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sammy
09-04-2007, 7:12 PM
I work at a small family business. My father-in-law is the owner and is rarely there. I pretty much run the show and manage 15 employees. I have a guy I hired 2 years ago has mental problems. The job is an unskilled labor position that pays $10.00 + full benefits, 401K to start. Not great for the SF bay area but not bad either.
He has a bi-polar disorder from what he tells me. I can't verify that, but what I can say for sure is he is a compulsive liar. He lies about everything from his "girlfriend" (not in a million years) to all the relatives that seem to pass away (his father has died twice now).
He is a good employee, comes in every day on time and works hard but has an anger problem. He has extreme highs and lows. He gets so angry at times if you say "Hi John Doe" he will walk right past you like you weren't even there. He does not act out but you can cut the tension with a knife.
I am sure he has a screw loose and I can deal with that but he has shown a recent interest in handguns since he turned 21. This makes me very nervous. I know this individual should never own a gun. Is their anything I can do to make sure he cannot purchase a gun? Under California law if he is bi-polar he cannot purchase a handgun or any other kind of gun. Do I have any recourse here? :confused:

bwiese
09-04-2007, 7:26 PM
You are not a trained psychotherapist (i.e, MD).

I'd hate for people who think I'm weird to say I can't have a gun.

The man does not necessarily have an adjudicated mental defect determination and may not have been "5150'd" in his past.

If you feel his workplace conduct is troublesome, you can note it in his file and encourage him to have a chat with free (insurance-paid) counseling. At that point perhaps a formal determination could be made.

Gringo Bandito
09-04-2007, 7:34 PM
Just a friendly FYI...

You may also want to be careful about who you say what to regarding his medical condition. You could be in violation of HIPPA by disclosing to people around the office.

rkt88edmo
09-04-2007, 7:36 PM
I know very few easily upset people who don't act out, at least he can keep himself in check.

sammy
09-04-2007, 7:40 PM
You are not a trained psychotherapist (i.e, MD).

I'd hate for people who think I'm weird to say I can't have a gun.

The man does not necessarily have an adjudicated mental defect determination and may not have been "5150'd" in his past.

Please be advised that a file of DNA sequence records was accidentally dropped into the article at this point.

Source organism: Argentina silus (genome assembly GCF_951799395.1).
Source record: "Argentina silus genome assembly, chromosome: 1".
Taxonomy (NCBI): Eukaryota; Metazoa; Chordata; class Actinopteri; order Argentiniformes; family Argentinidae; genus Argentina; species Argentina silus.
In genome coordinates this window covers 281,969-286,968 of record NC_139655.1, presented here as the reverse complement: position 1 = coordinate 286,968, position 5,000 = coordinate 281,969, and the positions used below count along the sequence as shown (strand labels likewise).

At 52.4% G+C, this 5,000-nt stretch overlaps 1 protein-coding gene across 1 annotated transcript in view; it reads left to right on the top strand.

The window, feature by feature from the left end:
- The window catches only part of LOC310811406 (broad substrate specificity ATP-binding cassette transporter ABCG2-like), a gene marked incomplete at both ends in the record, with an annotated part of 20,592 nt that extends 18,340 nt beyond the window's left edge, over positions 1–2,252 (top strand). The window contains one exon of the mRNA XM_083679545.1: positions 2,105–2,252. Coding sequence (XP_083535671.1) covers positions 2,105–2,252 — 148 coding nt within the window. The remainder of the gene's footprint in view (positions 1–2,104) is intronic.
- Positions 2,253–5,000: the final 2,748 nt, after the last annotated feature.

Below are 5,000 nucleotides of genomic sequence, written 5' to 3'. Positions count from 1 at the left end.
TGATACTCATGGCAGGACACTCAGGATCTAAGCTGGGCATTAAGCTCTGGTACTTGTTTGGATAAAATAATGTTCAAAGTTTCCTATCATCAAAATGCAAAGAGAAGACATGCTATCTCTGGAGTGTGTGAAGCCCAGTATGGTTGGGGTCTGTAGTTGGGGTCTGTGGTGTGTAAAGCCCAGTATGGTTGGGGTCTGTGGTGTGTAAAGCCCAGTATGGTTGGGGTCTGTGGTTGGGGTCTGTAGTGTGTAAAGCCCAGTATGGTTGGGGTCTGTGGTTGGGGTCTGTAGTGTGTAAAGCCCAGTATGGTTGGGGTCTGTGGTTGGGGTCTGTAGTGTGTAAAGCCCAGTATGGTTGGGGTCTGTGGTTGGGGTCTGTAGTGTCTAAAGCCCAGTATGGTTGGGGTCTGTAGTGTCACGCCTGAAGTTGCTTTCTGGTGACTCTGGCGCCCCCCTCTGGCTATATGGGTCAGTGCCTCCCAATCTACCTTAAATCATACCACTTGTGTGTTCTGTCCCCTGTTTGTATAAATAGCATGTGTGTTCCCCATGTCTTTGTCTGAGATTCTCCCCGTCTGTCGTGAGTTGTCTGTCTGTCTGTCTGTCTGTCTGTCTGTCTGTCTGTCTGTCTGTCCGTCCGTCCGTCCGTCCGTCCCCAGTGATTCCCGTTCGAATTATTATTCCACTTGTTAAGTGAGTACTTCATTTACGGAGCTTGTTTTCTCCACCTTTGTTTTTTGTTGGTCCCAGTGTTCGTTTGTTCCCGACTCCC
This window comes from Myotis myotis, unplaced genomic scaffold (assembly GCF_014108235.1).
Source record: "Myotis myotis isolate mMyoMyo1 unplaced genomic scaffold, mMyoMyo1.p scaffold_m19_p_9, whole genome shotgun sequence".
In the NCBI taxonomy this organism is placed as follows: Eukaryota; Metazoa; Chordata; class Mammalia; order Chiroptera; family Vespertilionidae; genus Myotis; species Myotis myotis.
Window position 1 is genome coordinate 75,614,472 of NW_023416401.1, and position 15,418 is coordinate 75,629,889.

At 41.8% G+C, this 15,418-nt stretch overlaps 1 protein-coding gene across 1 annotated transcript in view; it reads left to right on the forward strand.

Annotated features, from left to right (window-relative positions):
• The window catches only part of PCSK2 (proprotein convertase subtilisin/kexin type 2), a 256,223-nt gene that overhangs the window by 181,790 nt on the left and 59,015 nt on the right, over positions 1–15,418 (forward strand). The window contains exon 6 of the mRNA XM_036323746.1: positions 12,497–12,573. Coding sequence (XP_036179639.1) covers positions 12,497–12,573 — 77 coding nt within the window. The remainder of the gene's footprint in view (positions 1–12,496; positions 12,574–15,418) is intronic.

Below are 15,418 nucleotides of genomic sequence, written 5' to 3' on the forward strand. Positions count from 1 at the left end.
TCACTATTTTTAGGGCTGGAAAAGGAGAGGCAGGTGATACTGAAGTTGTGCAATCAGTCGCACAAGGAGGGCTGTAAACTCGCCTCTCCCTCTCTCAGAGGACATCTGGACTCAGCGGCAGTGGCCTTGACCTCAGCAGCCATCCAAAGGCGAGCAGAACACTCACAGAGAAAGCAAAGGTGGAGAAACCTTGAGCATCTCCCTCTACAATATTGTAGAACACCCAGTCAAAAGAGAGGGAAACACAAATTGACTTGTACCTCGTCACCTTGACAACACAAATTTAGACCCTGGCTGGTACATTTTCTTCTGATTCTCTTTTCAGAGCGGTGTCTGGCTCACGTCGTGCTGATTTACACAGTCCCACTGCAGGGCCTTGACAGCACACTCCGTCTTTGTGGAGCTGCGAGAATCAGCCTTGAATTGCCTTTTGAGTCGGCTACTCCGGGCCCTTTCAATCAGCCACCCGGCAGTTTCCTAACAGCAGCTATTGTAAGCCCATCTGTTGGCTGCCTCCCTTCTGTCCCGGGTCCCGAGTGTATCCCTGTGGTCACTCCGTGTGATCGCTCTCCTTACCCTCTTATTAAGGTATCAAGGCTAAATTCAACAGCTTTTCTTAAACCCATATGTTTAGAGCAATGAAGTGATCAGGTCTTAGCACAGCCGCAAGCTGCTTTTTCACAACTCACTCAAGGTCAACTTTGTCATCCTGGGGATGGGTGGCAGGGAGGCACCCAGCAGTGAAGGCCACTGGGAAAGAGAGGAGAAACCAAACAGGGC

If you feel his workplace conduct is troublesome, you can note it in his file and encourage him to have a chat with free (insurance-paid) counseling. At that point perhaps a formal determination could be made.

I understand your what you are saying. Not to sound liberal but I have a very bad feeling about this guy. He is beyond depressed, work is his only social outlet. He is not a stable person. I will talk with him tomorrow and encourage him to go to Kaiser. He is fully covered. Sammy

Librarian
09-04-2007, 7:43 PM
Step cautiously here.

If he does nothing illegal or dangerous, then he's 'just another guy'; understanding your concern, without evidence of past or current behavior, there is no more reason for you to have 'recourse' against him than any other of your employees, or some passerby on the street.

IF he should do something which may endanger himself or others, you probably should call the cops. When/if they respond (and the seriousness of the problem related affects both parts of that), they may do a number of things. One of those possible things is involuntary detention for 72 hours for evaluation (Calif Welfare and Institutions Code section 5150). And one of the possible results of that action is a record, accessible by the courts and the DOJ, which would probably cause one to fail a background check.

There's a lot of 'ifs' and 'possibles' in that paragraph.

But as things are, he has to do something, not cause you to be afraid he might do something. (Assault, while not involving acts of violence, is 'doing something' which causes you fear of injury right now, but not maybe next week.) Remember, 'X might do bad things with a gun!' is exactly the excuse many antis use against us!

If he lives with someone, perhaps you might chat with him/her about this new interest. Family or other interested caregivers may have influence.

---

HIPAA (http://www.cms.hhs.gov/HIPAAGenInfo/06_AreYouaCoveredEntity.asp#TopOfPage) doesn't apply here - no one is a covered entity - "The new privacy regulations ensure a national floor of privacy protections for patients by limiting the ways that health plans, pharmacies, hospitals and other covered entities can use patients' personal medical information."